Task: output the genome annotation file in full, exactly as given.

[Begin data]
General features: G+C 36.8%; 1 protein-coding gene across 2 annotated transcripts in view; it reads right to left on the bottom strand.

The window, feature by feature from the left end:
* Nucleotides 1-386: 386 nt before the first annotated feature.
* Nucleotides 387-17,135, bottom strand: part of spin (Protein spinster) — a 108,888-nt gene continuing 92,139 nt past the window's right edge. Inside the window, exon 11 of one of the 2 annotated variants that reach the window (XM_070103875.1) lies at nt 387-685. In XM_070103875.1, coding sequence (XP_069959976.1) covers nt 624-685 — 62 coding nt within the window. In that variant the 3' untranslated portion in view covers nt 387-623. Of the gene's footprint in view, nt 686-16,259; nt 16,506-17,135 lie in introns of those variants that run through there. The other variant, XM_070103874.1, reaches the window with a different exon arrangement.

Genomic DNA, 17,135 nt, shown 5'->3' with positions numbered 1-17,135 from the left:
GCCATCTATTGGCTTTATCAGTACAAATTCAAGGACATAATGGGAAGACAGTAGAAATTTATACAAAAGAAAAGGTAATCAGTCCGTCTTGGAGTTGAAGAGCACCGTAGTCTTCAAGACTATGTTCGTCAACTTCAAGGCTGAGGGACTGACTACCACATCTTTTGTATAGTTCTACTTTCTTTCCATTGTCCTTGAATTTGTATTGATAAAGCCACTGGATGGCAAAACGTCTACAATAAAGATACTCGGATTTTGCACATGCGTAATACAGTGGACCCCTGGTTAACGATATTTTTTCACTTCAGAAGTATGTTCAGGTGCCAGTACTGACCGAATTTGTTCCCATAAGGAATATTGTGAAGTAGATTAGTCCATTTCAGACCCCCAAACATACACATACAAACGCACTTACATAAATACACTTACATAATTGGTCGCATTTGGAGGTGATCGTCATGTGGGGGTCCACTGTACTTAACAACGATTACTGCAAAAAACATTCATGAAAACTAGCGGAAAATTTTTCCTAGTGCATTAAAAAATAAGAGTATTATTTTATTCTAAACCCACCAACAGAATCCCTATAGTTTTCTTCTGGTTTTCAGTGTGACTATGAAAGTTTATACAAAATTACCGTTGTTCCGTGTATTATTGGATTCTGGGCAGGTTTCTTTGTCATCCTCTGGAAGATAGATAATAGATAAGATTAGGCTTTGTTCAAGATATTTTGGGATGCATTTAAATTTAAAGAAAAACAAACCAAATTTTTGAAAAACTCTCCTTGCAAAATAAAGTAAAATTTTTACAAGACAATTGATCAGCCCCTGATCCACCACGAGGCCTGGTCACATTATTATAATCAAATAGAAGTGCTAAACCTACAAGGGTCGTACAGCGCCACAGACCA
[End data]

General features: G+C 36.8%; 1 protein-coding gene across 2 annotated transcripts in view; it reads right to left on the bottom strand.

The window, feature by feature from the left end:
* Nucleotides 1-386: 386 nt before the first annotated feature.
* Nucleotides 387-17,135, bottom strand: part of spin (Protein spinster) — a 108,888-nt gene continuing 92,139 nt past the window's right edge. Inside the window, exon 11 of one of the 2 annotated variants that reach the window (XM_070103875.1) lies at nt 387-685. In XM_070103875.1, coding sequence (XP_069959976.1) covers nt 624-685 — 62 coding nt within the window. In that variant the 3' untranslated portion in view covers nt 387-623. Of the gene's footprint in view, nt 686-16,259; nt 16,506-17,135 lie in introns of those variants that run through there. The other variant, XM_070103874.1, reaches the window with a different exon arrangement.

Genomic DNA, 17,135 nt, shown 5'->3' with positions numbered 1-17,135 from the left:
GCCATCTATTGGCTTTATCAGTACAAATTCAAGGACATAATGGGAAGACAGTAGAAATTTATACAAAAGAAAAGGTAATCAGTCCGTCTTGGAGTTGAAGAGCACCGTAGTCTTCAAGACTATGTTCGTCAACTTCAAGGCTGAGGGACTGACTACCACATCTTTTGTATAGTTCTACTTTCTTTCCATTGTCCTTGAATTTGTATTGATAAAGCCACTGGATGGCAAAACGTCTACAATAAAGATACTCGGATTTTGCACATGCGTAATACAGTGGACCCCTGGTTAACGATATTTTTTCACTTCAGAAGTATGTTCAGGTGCCAGTACTGACCGAATTTGTTCCCATAAGGAATATTGTGAAGTAGATTAGTCCATTTCAGACCCCCAAACATACACATACAAACGCACTTACATAAATACACTTACATAATTGGTCGCATTTGGAGGTGATCGTCATGTGGGGGTCCACTGTACTTAACAACGATTACTGCAAAAAACATTCATGAAAACTAGCGGAAAATTTTTCCTAGTGCATTAAAAAATAAGAGTATTATTTTATTCTAAACCCACCAACAGAATCCCTATAGTTTTCTTCTGGTTTTCAGTGTGACTATGAAAGTTTATACAAAATTACCGTTGTTCCGTGTATTATTGGATTCTGGGCAGGTTTCTTTGTCATCCTCTGGAAGATAGATAATAGATAAGATTAGGCTTTGTTCAAGATATTTTGGGATGCATTTAAATTTAAAGAAAAACAAACCAAATTTTTGAAAAACTCTCCTTGCAAAATAAAGTAAAATTTTTACAAGACAATTGATCAGCCCCTGATCCACCACGAGGCCTGGTCACATTATTATAATCAAATAGAAGTGCTAAACCTACAAGGGTCGTACAGCGCCACAGACCA